The Counter

I finally have finished all the paperwork associated with the shutdown and dissolution of Alodar Systems, Inc. I now can devote full time to writing and blogging. As a start, here is something that resides down my memory lane — long before smart phones and video games.

In my senior year of high school, despite all attempts to put the last visible signs of boyhood aside, occasionally some toy would come out of nowhere that was just too irresistible to ignore.

One day a pal of mine brought to school a little counter that had come off some large machine or another. It was a small cylindrical can about an inch long and a half inch across with a square slit on the side through which one could see portions of six wheels with digits on them, just like the odometer of a car. A short shaft came out of one end, and when you twirled it between your fingers, the unit wheel slowly turned. Ten turns of the unit wheel caused then ten wheel to turn one number and so on.

At recess, one of our little group set the record for number of turns in five minutes, about a hundred or so. For several days, we traded the counter back and forth, slowly pushing the record to new heights, exercising our fingers for endurance and steeling ourselves to ignore the cramps as we twirled the shaft feverishly.

After recess in math class one day, one of us had an inspiration. He took the worn down nearly circular stub of his eraser and crammed it onto the shaft. The teacher was not looking so he quickly stroked the eraser across his desk. When he was done, his eyes widened. The total had increased by ten with a single stroke!

Quickly, he ran the eraser across his desk again and again. A series of brrruuuppps filled the air and the teacher turned from the board to see what caused such a strange sound. My friend easily covered the counter with his hand. Only streaks of eraser dust gave any hint of anything out of the ordinary.

The teacher returned to his lecture, and with more discretion, my friend spent the rest of the hour stroking the device across the desk boosting up the total. At the end of the period, we all clustered around to see what he had done — an increase of almost a thousand for the hour.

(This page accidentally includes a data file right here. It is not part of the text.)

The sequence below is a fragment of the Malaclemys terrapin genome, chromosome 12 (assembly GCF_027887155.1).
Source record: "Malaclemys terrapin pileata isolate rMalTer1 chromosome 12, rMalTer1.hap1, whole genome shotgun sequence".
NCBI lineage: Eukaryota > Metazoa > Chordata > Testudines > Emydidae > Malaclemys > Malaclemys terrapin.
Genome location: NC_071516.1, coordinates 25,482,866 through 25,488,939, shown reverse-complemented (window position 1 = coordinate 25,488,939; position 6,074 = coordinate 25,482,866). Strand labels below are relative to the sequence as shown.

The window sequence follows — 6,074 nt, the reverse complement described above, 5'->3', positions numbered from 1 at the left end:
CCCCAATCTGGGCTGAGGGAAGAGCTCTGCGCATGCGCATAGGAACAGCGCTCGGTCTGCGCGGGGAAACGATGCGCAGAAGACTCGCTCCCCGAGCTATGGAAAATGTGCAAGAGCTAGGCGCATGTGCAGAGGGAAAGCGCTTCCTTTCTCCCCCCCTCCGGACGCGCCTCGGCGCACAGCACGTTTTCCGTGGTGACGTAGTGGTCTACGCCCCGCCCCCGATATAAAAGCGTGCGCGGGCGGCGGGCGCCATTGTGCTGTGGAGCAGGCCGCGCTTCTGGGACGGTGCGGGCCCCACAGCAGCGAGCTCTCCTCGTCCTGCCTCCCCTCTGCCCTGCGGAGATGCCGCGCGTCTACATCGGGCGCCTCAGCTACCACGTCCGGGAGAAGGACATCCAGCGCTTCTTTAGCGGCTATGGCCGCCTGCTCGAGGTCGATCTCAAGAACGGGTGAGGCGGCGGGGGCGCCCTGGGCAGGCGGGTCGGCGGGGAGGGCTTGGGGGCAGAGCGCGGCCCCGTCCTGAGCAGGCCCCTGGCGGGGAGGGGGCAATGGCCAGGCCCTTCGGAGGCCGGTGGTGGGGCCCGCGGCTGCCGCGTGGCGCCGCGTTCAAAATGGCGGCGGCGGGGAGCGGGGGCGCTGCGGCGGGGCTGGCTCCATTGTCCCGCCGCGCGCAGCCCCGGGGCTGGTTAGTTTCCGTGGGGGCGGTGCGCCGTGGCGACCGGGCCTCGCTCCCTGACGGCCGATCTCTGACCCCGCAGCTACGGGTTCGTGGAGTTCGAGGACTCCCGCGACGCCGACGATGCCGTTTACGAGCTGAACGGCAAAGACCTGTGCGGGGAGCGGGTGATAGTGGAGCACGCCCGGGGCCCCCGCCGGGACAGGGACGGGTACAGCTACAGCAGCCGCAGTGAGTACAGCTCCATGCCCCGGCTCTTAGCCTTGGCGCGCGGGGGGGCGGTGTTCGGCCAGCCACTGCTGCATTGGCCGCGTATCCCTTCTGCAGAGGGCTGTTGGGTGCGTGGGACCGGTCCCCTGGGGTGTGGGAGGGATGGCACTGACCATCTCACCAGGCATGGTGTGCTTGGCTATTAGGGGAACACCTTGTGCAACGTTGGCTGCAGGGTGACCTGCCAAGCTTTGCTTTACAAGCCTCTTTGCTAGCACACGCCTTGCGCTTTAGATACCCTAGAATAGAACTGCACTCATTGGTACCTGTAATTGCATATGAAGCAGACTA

Another of us grabbed the counter as we headed for the next class. Getting thirty in five minutes was no longer an interesting challenge. So for the next few days we spent each class hour with one of us stroking the counter across the desk as fast as he dared, again slowly pushing the record higher and higher.

One of us took the counter home for an evening and returned the next day somewhat bleary eyed but proudly displaying a total that was ten thousand higher than when he had received it. The challenge at this new level spurred us all onward, each one taking it home for a day and bringing it back with the change in the number of revolutions greater than ever before.

When it was my turn, my parents were away for the evening. I stroked the eraser across a table for a while but could see that it would be a long evening before I could come close to what the others had done. Looking around the room, I saw my Mother’s sewing machine and in particular the little rubber wheel that one pushed against the bigger chrome band at the end of the machine when threading a bobbin.

I turned on the machine, reved the machine to full throttle, engaged the bobbin winder and pushed the eraser up to contact it. The little counter let out a high-pitched whirl of protest. The unit wheel spun so fast that individual numbers were undetectable. The counter grew hot in my hand, but I gritted my teeth and held on. For some twenty minutes, I kept at it and finally when my fingers could stand the heat no longer I stopped and looked at what I had accomplished.

The next day, with a grin of satisfaction,  I gave the counter to Carl. I had counted over one hundred thousand in a single session! After steering the subject around to how much sewing our mother’s did and establishing that Carl’s mother did not have a machine, I told him what I had done, confident that my record would stand, “It is all a matter of gear ratios,” I said loftily. “You see, the bobbin wheel turns much faster than the big wheel on the machine and the eraser much faster than even that.”

The following day Carl returned with a sad look on his face. Opening his hand he dropped into my palm twisted shards of metal. On some of them, I could see the remnants of wheels with numbers on them. He had taken the physics principle to heart, propped his bicycle up on blocks so that the rear wheel could turn freely and got his little brother to peddle as fast as he could while he put the eraser up to the tire. If a four-inch sewing machine wheel could produce one hundred thousand revolutions in an hour, a twenty-two inch bicycle wheel could do even better.

It certainly could. The centrifugal force was so great that the counter was literally blown apart. The toy was broken and it was time to move on to other things. The old saying that the only difference between a boy and a man is the cost of his toys is not exactly true. They don’t have to be all that expensive.

© 2016 Lyndon M. Hardy